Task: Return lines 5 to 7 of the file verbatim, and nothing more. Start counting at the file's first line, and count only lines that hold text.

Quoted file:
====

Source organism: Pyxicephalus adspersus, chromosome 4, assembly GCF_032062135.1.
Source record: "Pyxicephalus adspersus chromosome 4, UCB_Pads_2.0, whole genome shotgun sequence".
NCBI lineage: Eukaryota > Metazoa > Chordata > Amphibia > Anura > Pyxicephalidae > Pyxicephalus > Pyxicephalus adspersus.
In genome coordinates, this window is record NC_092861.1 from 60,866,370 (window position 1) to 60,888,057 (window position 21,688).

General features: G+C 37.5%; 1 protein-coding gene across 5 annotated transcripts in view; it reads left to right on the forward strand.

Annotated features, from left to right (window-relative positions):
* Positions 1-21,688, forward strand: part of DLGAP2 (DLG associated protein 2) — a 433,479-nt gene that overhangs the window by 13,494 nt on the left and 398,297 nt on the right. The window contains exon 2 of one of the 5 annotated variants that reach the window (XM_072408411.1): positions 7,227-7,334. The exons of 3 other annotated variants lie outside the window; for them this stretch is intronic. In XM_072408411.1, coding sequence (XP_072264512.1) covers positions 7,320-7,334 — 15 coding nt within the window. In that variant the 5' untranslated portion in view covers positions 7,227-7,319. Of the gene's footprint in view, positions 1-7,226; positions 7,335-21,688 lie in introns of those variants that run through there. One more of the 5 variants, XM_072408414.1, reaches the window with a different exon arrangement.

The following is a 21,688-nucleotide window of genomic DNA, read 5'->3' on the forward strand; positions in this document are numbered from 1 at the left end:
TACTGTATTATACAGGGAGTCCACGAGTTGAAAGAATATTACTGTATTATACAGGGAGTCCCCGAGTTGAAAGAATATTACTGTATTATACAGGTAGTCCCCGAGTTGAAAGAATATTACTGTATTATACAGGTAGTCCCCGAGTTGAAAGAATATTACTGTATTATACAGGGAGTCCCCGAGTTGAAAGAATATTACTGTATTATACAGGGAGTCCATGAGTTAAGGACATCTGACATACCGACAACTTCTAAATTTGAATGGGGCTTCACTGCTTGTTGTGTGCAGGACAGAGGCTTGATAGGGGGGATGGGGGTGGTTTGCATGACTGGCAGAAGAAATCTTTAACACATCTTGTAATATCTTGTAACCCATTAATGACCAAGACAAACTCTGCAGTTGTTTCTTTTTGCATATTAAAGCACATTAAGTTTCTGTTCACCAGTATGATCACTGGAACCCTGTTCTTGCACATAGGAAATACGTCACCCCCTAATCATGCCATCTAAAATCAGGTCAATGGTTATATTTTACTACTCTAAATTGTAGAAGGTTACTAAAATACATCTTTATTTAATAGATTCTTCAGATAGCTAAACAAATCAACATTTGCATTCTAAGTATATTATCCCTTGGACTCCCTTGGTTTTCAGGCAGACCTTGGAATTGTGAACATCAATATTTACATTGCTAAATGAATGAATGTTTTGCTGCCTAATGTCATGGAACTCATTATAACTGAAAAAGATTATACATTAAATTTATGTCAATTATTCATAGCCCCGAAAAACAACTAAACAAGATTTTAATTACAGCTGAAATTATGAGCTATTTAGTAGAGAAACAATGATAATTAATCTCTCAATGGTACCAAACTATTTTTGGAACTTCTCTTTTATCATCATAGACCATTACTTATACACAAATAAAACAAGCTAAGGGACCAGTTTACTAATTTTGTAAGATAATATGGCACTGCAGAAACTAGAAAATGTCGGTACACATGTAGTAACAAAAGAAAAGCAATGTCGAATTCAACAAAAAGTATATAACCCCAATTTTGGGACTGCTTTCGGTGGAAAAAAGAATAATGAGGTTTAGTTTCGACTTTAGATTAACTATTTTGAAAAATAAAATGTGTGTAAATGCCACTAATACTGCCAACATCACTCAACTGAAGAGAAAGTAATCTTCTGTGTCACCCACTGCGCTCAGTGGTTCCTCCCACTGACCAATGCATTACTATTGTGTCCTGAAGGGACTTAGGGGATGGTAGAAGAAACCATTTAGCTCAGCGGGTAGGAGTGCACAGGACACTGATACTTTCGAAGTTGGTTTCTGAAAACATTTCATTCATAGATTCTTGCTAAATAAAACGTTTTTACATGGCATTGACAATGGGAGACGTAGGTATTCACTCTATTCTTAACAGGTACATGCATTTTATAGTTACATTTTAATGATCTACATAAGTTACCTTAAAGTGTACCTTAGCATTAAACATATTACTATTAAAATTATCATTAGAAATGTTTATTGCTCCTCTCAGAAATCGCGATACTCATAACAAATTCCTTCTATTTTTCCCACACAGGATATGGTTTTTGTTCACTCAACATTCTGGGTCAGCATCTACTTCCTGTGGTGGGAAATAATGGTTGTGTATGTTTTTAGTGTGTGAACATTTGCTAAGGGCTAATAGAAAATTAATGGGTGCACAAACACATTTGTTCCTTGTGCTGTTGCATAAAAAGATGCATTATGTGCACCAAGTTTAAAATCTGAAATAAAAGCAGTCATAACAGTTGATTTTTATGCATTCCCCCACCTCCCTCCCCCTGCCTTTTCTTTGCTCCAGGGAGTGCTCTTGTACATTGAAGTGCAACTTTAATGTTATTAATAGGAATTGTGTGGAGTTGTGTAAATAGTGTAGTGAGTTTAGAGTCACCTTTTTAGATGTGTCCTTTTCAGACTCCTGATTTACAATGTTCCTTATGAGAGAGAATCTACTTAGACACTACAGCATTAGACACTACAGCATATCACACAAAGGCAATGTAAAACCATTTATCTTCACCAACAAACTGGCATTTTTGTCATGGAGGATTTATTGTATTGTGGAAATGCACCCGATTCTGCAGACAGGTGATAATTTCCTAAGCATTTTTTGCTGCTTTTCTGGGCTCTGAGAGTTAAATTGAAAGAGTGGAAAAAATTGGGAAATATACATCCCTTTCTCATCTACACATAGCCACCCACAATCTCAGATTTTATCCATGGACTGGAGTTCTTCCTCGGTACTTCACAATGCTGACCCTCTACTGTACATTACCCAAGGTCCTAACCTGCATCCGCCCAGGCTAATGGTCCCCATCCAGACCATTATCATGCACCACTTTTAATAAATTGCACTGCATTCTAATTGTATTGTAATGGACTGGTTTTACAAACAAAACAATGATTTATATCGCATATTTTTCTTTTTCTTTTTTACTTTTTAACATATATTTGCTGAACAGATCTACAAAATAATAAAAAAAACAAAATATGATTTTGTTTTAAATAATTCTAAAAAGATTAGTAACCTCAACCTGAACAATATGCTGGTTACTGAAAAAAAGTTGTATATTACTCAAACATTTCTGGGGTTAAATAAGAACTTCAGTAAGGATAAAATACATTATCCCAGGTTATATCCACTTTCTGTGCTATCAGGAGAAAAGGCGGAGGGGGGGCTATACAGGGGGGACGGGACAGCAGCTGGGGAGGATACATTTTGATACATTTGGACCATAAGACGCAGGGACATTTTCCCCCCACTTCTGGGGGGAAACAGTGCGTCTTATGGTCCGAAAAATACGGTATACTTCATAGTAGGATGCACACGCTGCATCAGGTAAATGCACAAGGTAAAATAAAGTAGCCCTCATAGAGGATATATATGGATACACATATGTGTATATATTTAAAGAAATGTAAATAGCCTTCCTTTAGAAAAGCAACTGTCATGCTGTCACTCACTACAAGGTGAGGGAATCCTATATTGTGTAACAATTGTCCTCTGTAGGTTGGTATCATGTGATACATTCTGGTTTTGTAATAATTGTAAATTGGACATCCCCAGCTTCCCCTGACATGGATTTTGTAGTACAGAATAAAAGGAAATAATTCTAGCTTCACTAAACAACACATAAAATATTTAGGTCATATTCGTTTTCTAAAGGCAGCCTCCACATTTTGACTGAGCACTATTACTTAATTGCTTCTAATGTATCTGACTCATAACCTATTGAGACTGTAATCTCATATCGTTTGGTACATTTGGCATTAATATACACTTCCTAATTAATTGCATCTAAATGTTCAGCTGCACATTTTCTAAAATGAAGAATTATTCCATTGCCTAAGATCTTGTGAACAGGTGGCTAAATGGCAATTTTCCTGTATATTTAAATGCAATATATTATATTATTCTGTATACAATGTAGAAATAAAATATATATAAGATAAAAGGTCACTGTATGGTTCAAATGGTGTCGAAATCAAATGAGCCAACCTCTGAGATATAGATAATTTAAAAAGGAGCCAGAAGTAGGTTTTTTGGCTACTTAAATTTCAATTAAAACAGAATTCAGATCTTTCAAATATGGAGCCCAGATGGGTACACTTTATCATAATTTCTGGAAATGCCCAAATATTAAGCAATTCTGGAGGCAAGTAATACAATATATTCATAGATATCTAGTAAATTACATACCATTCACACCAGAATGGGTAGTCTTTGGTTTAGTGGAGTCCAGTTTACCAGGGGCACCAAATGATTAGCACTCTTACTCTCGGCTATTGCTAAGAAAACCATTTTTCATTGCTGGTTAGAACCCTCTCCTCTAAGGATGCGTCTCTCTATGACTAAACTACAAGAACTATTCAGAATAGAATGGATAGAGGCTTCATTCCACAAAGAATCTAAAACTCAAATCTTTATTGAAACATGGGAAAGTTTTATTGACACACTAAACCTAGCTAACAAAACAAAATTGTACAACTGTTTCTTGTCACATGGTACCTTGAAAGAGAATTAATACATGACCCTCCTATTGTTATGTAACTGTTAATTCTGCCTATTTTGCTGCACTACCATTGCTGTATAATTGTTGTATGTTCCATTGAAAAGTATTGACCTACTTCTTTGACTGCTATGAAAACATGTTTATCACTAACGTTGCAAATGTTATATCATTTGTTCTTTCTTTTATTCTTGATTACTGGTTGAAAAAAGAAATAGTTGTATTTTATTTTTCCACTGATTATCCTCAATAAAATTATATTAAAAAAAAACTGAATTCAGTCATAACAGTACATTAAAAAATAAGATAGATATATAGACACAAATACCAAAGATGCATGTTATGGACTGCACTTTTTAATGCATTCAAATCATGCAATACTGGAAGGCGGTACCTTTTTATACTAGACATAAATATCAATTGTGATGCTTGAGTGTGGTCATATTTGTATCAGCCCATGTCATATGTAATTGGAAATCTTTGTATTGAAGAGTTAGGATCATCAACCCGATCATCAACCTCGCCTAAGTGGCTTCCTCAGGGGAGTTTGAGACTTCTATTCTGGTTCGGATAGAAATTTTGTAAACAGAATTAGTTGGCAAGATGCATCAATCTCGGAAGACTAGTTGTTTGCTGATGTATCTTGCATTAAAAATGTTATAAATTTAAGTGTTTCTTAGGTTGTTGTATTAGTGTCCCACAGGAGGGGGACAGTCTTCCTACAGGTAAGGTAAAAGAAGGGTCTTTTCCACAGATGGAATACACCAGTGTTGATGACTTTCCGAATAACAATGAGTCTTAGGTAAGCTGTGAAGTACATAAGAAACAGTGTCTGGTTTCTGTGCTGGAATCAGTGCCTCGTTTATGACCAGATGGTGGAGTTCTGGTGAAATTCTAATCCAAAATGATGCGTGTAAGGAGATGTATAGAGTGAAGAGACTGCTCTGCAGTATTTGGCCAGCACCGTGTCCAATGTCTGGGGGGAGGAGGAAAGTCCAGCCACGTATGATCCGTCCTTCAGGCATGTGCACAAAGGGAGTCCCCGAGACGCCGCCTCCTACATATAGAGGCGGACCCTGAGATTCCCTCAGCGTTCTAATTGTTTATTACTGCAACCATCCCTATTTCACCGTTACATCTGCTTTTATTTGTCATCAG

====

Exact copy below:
General features: G+C 37.5%; 1 protein-coding gene across 5 annotated transcripts in view; it reads left to right on the forward strand.

Annotated features, from left to right (window-relative positions):
* Positions 1-21,688, forward strand: part of DLGAP2 (DLG associated protein 2) — a 433,479-nt gene that overhangs the window by 13,494 nt on the left and 398,297 nt on the right. The window contains exon 2 of one of the 5 annotated variants that reach the window (XM_072408411.1): positions 7,227-7,334. The exons of 3 other annotated variants lie outside the window; for them this stretch is intronic. In XM_072408411.1, coding sequence (XP_072264512.1) covers positions 7,320-7,334 — 15 coding nt within the window. In that variant the 5' untranslated portion in view covers positions 7,227-7,319. Of the gene's footprint in view, positions 1-7,226; positions 7,335-21,688 lie in introns of those variants that run through there. One more of the 5 variants, XM_072408414.1, reaches the window with a different exon arrangement.